Justice Harry Blackmun's opinion took the court into Orwellian territory. He wrote "that the initiative established an impermissible racial classification in violation of Hunter v. Erickson, . . . 'because it permits busing for non-racial reasons but forbids it for racial reasons.' " By such logic, if one can even call it that, the Equal Protection Clause violates itself, because it permits discrimination for a host of nonracial reasons but forbids it for racial reasons.

There is nonetheless an important distinction between forced busing circa 1982 and racial preferences in college admissions today. The constitutionality of the former was not then in dispute. In Swann v. Charlotte-Mecklenburg Board of Education (1971), the justices had unanimously blessed judicially mandated busing as a remedy for de jure (state-imposed) segregation.

Seattle's segregation was merely de facto, and its busing program had not been imposed by a court. The justices had not expressly upheld busing in such circumstances. But Blackmun noted in a footnote that the "appellants . . . do not challenge the propriety of race-conscious student assignments for the purpose of achieving integration, even absent a finding of prior de jure segregation." (Such assignments would be successfully challenged, in Parents Involved in Community Schools v. Seattle School District No. 1, in 2007.)

By contrast, the constitutionality of the University of Michigan's racial preferences had been called into question before Proposal 2 was enacted, in a pair of cases that reached the Supreme Court in 2003. In Gratz v. Bollinger, the court struck down the university's undergraduate preferences. In Grutter v. Bollinger, the court, in a 5-4 ruling written by Justice Sandra Day O'Connor, upheld the law school's supposedly somewhat looser preferences--but on very narrow grounds (citations and needless brackets omitted from all quotations of court opinions):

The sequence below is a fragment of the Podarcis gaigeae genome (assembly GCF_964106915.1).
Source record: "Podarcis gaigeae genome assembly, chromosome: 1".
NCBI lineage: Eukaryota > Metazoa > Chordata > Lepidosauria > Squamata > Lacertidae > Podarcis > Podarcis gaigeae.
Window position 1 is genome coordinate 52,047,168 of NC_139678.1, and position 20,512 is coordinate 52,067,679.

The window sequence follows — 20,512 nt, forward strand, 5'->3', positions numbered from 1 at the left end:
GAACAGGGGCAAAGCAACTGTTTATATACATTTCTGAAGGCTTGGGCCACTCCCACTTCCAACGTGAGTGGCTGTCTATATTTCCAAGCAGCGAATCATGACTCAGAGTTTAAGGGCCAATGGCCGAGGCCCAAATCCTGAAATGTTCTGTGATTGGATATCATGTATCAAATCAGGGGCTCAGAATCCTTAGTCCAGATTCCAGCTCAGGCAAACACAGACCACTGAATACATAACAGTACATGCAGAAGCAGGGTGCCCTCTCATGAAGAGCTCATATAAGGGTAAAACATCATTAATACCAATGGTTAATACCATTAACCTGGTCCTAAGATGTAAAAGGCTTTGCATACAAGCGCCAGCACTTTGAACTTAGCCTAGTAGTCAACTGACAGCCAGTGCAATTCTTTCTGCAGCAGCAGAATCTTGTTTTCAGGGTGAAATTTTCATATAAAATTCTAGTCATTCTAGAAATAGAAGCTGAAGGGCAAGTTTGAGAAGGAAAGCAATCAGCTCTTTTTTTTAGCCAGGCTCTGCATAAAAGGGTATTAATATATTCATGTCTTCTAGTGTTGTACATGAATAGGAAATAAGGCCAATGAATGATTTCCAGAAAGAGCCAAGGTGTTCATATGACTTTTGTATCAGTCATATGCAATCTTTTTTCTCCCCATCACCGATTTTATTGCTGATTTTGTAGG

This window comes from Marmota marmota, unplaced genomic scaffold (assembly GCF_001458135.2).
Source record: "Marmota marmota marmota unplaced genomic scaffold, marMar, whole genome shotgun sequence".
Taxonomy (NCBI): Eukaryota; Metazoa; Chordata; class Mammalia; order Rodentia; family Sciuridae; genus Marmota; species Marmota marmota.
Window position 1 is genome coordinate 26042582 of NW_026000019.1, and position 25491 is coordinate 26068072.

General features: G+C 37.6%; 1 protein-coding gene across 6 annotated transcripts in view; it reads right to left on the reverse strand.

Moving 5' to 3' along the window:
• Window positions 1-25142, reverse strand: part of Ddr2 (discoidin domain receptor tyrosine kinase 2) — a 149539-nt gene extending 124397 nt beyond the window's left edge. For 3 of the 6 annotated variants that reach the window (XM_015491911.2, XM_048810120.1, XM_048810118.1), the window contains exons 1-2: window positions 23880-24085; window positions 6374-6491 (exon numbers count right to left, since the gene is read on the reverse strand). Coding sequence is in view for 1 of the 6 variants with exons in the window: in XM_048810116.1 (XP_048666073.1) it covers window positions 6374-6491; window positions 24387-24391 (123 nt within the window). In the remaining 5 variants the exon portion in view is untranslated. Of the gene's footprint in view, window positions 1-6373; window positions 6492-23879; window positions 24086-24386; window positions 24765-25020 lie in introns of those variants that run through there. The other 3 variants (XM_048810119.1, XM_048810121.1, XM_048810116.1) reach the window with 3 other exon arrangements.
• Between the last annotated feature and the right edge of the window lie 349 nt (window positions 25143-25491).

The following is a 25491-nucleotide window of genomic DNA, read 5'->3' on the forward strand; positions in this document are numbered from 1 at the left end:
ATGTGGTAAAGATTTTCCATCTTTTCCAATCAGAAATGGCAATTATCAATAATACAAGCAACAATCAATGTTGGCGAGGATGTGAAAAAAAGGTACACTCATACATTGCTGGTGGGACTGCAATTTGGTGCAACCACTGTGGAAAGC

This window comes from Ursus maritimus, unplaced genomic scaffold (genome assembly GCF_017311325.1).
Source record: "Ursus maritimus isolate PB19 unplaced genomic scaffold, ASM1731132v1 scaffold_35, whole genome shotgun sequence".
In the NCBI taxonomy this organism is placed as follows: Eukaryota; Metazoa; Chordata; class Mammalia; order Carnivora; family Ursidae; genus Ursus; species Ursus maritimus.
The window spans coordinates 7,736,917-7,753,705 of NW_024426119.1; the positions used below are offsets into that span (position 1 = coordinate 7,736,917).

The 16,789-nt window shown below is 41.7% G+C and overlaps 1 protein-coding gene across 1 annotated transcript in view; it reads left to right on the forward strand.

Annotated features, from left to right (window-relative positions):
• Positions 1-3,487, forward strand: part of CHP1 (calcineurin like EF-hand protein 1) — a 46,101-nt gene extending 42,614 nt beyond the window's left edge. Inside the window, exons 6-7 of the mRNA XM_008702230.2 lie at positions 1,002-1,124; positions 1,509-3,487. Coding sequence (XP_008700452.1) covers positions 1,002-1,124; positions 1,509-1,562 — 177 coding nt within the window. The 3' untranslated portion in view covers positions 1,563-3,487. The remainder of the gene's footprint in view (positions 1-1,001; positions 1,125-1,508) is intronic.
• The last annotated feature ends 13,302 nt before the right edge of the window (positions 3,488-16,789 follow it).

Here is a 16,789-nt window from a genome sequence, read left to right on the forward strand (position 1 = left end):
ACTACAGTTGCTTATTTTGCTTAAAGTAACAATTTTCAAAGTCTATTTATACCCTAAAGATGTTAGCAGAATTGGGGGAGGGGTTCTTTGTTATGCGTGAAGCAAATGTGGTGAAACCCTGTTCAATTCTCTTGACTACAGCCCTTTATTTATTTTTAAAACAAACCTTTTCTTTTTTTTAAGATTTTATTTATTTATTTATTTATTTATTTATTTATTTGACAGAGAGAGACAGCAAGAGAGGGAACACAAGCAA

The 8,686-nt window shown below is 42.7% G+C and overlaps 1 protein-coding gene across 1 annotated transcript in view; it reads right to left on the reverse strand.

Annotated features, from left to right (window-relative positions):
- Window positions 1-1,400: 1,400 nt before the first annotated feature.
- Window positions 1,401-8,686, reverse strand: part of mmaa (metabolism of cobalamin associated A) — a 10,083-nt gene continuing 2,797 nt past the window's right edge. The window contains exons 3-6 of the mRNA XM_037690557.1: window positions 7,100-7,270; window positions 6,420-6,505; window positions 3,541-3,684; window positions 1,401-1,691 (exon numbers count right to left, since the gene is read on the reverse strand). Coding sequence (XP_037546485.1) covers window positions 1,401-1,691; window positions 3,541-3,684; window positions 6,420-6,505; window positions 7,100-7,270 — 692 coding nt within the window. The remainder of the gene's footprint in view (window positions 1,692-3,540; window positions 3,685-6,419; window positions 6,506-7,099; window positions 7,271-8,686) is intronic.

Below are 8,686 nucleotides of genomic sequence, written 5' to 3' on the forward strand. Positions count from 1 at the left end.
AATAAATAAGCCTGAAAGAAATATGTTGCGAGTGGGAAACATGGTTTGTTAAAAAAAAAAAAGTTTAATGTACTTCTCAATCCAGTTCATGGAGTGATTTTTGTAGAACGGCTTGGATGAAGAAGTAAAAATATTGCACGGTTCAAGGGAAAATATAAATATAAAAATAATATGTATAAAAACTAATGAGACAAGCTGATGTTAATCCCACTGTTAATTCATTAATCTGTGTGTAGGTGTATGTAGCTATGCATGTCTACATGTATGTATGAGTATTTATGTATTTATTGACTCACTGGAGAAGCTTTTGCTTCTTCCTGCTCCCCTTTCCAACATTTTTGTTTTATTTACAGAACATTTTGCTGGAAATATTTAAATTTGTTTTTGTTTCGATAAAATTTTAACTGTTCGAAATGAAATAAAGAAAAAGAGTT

As part of its goal of "assembling a class that is both exceptionally academically qualified and broadly diverse," the Law School seeks to "enroll a 'critical mass' of minority students." The Law School's interest is not simply "to assure within its student body some specified percentage of a particular group merely because of its race or ethnic origin." That would amount to outright racial balancing, which is patently unconstitutional. Rather, the Law School's concept of critical mass is defined by reference to the educational benefits that diversity is designed to produce.

Here is Judge Cole explaining why Proposal 2 resembles Washington's antibusing initiative:

Proposal 2, like Initiative 350, has a "racial focus," because the Michigan universities' affirmative-action programs "inure primarily to the benefit of the minority, and [are] designed for that purpose," for the reasons articulated by the Court in Seattle. Just as the desegregative busing programs at issue in Seattle were designed to improve racial minorities' representation at many public schools, race-conscious admissions policies increase racial minorities' representation at institutions of higher education. Indeed, underrepresented minorities lobbied for the adoption of such policies at Michigan's universities in the first place for this reason, and, further, the unrebutted evidence in the record indicates that Proposal 2 will likely negatively impact minority representation at Michigan's institutions of higher education. Ample evidence thus grounds our conclusion that race-conscious admissions policies "inure primarily to the benefit of the minority."

How can Judge Cole's finding that Michigan's racial preferences were designed to "inure primarily to the benefit of the minority" be reconciled with binding Supreme Court precedent that such preferences can be justified only by "the educational benefits" of a "diverse student body"?